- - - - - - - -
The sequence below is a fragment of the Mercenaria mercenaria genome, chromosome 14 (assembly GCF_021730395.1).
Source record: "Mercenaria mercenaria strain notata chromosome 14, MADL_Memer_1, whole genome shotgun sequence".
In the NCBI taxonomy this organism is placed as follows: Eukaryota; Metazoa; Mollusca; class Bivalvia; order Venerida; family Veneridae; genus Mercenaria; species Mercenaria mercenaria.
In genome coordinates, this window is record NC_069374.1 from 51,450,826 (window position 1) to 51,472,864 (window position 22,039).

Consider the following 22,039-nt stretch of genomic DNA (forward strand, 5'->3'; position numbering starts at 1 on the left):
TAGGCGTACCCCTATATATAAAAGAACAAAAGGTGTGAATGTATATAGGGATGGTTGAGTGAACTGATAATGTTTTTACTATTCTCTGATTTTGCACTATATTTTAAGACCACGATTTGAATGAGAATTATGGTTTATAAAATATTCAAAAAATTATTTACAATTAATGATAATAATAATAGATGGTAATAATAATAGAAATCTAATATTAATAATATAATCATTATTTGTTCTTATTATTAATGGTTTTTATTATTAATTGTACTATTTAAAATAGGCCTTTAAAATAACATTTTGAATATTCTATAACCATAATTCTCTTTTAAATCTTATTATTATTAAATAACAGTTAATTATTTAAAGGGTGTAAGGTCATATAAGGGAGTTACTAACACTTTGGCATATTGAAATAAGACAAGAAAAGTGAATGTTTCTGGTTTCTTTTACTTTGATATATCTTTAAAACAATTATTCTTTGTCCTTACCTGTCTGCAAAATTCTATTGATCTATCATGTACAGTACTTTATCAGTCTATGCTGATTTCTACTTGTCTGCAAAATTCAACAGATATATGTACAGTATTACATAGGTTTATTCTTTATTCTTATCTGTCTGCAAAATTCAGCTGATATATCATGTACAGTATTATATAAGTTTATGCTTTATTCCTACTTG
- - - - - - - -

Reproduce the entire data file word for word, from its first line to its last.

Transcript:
The sequence below is a fragment of the Mercenaria mercenaria genome, chromosome 14 (assembly GCF_021730395.1).
Source record: "Mercenaria mercenaria strain notata chromosome 14, MADL_Memer_1, whole genome shotgun sequence".
In the NCBI taxonomy this organism is placed as follows: Eukaryota; Metazoa; Mollusca; class Bivalvia; order Venerida; family Veneridae; genus Mercenaria; species Mercenaria mercenaria.
In genome coordinates, this window is record NC_069374.1 from 51,450,826 (window position 1) to 51,472,864 (window position 22,039).

Consider the following 22,039-nt stretch of genomic DNA (forward strand, 5'->3'; position numbering starts at 1 on the left):
TAGGCGTACCCCTATATATAAAAGAACAAAAGGTGTGAATGTATATAGGGATGGTTGAGTGAACTGATAATGTTTTTACTATTCTCTGATTTTGCACTATATTTTAAGACCACGATTTGAATGAGAATTATGGTTTATAAAATATTCAAAAAATTATTTACAATTAATGATAATAATAATAGATGGTAATAATAATAGAAATCTAATATTAATAATATAATCATTATTTGTTCTTATTATTAATGGTTTTTATTATTAATTGTACTATTTAAAATAGGCCTTTAAAATAACATTTTGAATATTCTATAACCATAATTCTCTTTTAAATCTTATTATTATTAAATAACAGTTAATTATTTAAAGGGTGTAAGGTCATATAAGGGAGTTACTAACACTTTGGCATATTGAAATAAGACAAGAAAAGTGAATGTTTCTGGTTTCTTTTACTTTGATATATCTTTAAAACAATTATTCTTTGTCCTTACCTGTCTGCAAAATTCTATTGATCTATCATGTACAGTACTTTATCAGTCTATGCTGATTTCTACTTGTCTGCAAAATTCAACAGATATATGTACAGTATTACATAGGTTTATTCTTTATTCTTATCTGTCTGCAAAATTCAGCTGATATATCATGTACAGTATTATATAAGTTTATGCTTTATTCCTACTTG